You should be careful not to leave the checkbox ticked to transfer list the player and set his squad status to Not Needed if you do not want these changes to be made, as may be the case as discussed above. You can set this checkbox to be unticked by default on the Personal Assistant section of the Staff Responsibilities screen.
Following your initial offer you can reduce the amount requested in a new offer every few days until a club makes a bid. Be careful not to offer the player for less than you are prepared to sell him for however, as you will be unable to request a greater amount once a club matches your offer unless they make the bid negotiable.
You will usually receive more bids when the transfer window is open as this is when more clubs are looking to buy.
Additional fees can be used to try to make the player more affordable for bidding clubs by either:
spreading out payments over time - monthly instalments, fee per league appearance; or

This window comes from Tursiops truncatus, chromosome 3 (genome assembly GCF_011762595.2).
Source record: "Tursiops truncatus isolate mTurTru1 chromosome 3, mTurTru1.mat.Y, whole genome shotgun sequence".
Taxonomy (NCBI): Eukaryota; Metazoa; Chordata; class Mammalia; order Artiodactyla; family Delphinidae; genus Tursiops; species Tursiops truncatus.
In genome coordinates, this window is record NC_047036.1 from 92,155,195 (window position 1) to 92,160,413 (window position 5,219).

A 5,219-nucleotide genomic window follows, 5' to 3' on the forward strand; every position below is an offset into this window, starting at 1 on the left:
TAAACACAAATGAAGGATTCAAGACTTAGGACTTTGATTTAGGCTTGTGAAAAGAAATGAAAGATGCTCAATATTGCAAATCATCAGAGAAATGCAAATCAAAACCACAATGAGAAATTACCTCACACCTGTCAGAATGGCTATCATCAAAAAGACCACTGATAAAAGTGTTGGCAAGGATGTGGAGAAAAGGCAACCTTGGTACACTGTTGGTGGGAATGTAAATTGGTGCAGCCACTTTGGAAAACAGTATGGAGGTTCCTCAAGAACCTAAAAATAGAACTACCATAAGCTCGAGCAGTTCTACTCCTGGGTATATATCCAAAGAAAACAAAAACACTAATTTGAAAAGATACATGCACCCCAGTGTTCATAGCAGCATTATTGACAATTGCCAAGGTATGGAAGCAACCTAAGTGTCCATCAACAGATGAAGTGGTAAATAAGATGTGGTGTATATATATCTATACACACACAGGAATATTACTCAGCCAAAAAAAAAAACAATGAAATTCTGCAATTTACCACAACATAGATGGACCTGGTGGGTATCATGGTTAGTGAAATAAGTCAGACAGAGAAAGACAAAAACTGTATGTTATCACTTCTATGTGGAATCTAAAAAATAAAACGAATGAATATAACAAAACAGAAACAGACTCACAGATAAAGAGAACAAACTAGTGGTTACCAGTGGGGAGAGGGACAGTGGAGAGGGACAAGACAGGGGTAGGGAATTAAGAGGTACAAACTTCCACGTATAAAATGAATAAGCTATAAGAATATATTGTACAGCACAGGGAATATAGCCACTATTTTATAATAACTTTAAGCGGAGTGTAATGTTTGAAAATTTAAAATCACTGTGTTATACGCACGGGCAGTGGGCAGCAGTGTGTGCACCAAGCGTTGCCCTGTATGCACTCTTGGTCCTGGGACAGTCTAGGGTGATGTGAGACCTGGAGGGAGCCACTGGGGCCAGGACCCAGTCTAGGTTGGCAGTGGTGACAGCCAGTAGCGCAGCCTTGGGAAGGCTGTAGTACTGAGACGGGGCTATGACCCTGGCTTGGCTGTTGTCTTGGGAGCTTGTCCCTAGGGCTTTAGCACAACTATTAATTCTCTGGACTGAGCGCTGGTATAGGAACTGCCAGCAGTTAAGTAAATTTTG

deferring payments until a particular condition is met - fee after league appearances, fee after international appearances, fee after minimum league goals, fee after promotion.
As such, they can help you to sell the player for more than you would be able to if you demanded the entire payment up front. By using these fees to make up a large part, if not all, of the total value of the offer you may find it easier to encourage bids for higher amounts. This is particularly important to consider when selling more valuable players.
The deferring payments especially can be a useful but there is obviously a risk that the condition will not be met. Therefore, the achievability of the conditions set should be considered carefully. These payments can be more appealing to the buying club however, due to the uncertainty of the payment.
In contrast, monthly instalments are guaranteed to be paid, but will be less appealing to the buying club as a result.